The Highsnobiety Better Earth Manual is a guide for style enthusiasts in the age of ecological crisis — a crisis caused in part by the fashion itself. Here, you’ll find a growing set of resources about conscious consumption and the pioneers who are making change in our industry.

There’s no getting around the fact that fashion is wasteful, but not everyone in the industry is playing by the same rulebook. Although the giants have a lot to answer for, there are many designers creating amazing collections, and doing so in a way that genuinely takes their own impact into account.

This isn't to say these brands are sustainable — there isn't really any such thing as sustainable fashion, and we’re not going to pretend that there is. However, those pushing to make the industry a better, less wasteful place (and managing to do so without dressing you head-to-toe in hemp) deserve celebrating. So, we’ve decided to do just that.

Below you’ll find a list of 10 brands that are leading by example. This list is by no means comprehensive (shout out any we've missed in the comments), but hopefully it shows you that caring about fashion and caring about climate aren’t mutually exclusive.

Scroll down for our selection of conscious fashion brands.


Emily Bode founded her eponymous luxury menswear brand in 2016. Two years later, she became the first woman to show at New York Fashion Week Men’s, paving the way for female menswear designers while garnering a loyal following internationally.

Bode is committed to using eco-friendly materials to reduce its energy use and greenhouse gas emissions while limiting its amount of chemical and water use. From her studio, she produces unique pieces which pair modern workwear silhouettes with vintage fabrics, quilting techniques, appliqué, knitting, and more.

Ahluwalia Studio

Priya Ahluwalia is the woman behind Ahluwalia Studio. Before launching the brand, she joined Beyoncé’s very first IVY PARK team and worked at Wales Bonner.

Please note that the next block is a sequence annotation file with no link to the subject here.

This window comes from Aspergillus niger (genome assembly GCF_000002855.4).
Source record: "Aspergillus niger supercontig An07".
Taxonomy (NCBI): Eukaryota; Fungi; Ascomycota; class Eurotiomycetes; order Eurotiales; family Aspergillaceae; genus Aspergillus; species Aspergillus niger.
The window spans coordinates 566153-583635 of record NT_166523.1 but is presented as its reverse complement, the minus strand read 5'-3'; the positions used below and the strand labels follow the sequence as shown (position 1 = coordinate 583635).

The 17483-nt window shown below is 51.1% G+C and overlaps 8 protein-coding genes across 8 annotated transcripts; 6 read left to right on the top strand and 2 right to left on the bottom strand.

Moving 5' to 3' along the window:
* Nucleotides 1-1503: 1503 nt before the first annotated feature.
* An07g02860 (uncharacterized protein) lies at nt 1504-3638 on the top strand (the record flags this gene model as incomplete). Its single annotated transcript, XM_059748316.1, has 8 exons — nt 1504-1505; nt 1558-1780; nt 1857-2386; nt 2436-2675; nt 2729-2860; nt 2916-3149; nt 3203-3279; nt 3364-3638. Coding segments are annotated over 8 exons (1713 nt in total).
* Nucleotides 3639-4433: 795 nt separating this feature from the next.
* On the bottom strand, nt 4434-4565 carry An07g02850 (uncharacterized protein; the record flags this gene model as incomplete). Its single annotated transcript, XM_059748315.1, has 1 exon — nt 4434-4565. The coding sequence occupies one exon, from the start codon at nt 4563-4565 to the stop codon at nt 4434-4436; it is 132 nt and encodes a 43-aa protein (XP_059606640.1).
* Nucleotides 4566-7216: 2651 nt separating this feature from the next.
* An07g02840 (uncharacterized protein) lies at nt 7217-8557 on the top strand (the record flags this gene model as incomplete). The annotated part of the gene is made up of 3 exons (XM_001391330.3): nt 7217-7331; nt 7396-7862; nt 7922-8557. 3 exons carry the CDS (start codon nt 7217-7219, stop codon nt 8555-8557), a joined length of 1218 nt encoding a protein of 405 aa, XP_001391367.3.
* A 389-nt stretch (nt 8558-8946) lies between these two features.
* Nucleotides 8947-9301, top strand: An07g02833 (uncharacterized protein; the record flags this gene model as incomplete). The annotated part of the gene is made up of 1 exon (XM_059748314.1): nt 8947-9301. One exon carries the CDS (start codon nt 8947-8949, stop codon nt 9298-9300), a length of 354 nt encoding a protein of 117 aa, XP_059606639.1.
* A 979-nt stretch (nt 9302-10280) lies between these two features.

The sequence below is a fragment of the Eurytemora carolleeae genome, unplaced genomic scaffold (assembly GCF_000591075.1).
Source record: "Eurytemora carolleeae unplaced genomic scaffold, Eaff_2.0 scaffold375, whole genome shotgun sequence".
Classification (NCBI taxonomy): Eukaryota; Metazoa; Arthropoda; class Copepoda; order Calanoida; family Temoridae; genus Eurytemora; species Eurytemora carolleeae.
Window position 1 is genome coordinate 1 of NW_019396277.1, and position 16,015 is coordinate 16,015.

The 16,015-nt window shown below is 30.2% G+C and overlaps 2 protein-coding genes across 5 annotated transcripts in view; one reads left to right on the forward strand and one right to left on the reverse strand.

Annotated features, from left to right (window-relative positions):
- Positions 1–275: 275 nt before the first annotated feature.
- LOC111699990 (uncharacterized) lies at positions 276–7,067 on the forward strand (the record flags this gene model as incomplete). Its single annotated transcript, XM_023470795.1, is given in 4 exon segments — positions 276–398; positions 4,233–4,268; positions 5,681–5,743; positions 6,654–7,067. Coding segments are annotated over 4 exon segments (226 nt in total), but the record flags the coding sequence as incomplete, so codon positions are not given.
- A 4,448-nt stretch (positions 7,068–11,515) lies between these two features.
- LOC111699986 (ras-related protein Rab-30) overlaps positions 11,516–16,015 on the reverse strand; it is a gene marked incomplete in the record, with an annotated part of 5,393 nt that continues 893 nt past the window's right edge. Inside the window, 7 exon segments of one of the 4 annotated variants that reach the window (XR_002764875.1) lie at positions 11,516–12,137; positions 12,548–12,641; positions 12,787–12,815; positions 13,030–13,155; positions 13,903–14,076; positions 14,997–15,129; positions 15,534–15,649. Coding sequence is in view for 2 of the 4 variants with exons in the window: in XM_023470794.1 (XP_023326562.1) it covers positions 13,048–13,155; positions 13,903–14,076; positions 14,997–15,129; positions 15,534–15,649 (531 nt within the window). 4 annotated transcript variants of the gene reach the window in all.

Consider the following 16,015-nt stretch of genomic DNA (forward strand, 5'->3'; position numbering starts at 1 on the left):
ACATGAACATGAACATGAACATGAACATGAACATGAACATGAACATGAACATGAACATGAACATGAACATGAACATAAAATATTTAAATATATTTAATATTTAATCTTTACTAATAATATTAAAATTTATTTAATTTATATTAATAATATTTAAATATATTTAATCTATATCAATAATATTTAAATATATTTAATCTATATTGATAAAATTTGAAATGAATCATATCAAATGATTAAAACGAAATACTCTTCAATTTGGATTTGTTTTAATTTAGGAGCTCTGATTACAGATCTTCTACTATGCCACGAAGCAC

After graduating with a Master’s in Menswear from the University of Westminster, she traveled throughout Nigeria and India (where her parents are from), and visited the recycling factories that inspired her to incorporate repurposing in her work. Ahluwalia’s collections now include coats, jackets, and jerseys made from recycled fabrics from donated clothing.

“Everyone’s always looking for the next thing instead of enjoying the current thing,” Ahluwalia told Highsnobiety. “This means things get thrown away and people’s work gets copied.”


Founded by husband-and-wife duo Saeed and Katy Al-Rubeyi, STORY mfg is a self-proclaimed slow brand. The collections are made by embroiders and tailors out of an atelier in India, with some pieces taking as long as six months to make. Pieces include crotchet hats, tie-dye dresses, and knit cardigans made using biodegradable materials and organic dyes like indigo, madder, and butterfly pea.

They're not ones to rest on their laurels, either — the founders are constantly checking themselves. “We do our best, but we are not perfect,” Saeed wrote in a recent essay. “We have issues, to name a few: we make new items, we send items in single-use packaging (even if it’s biodegradable and recycled paper), we fly to our dye house, we ship items across the planet to stores and customers.”

[https://"www.highsnobiety.com/shop/brand/story-mfg"/]Discover more


Bethany Williams

Bethany Williams is another woman making a change in mens fashion. She's also as much a designer as she is an NGO: While studying in London, Williams volunteered at homeless shelters and soup kitchens, which later impacted her work.

Williams launched her label in 2017, creating every piece using waste, second-hand denim, and hand-woven textiles. Each collection she launches addresses a socio-economic issue – for example, in her “Breadline” collection, she partnered with UK supermarkets and food banks to raise awareness around hunger. Every piece was made from waste, and 30 percent of the profits went towards the Vauxhall Food Bank.

Read our interview with her here.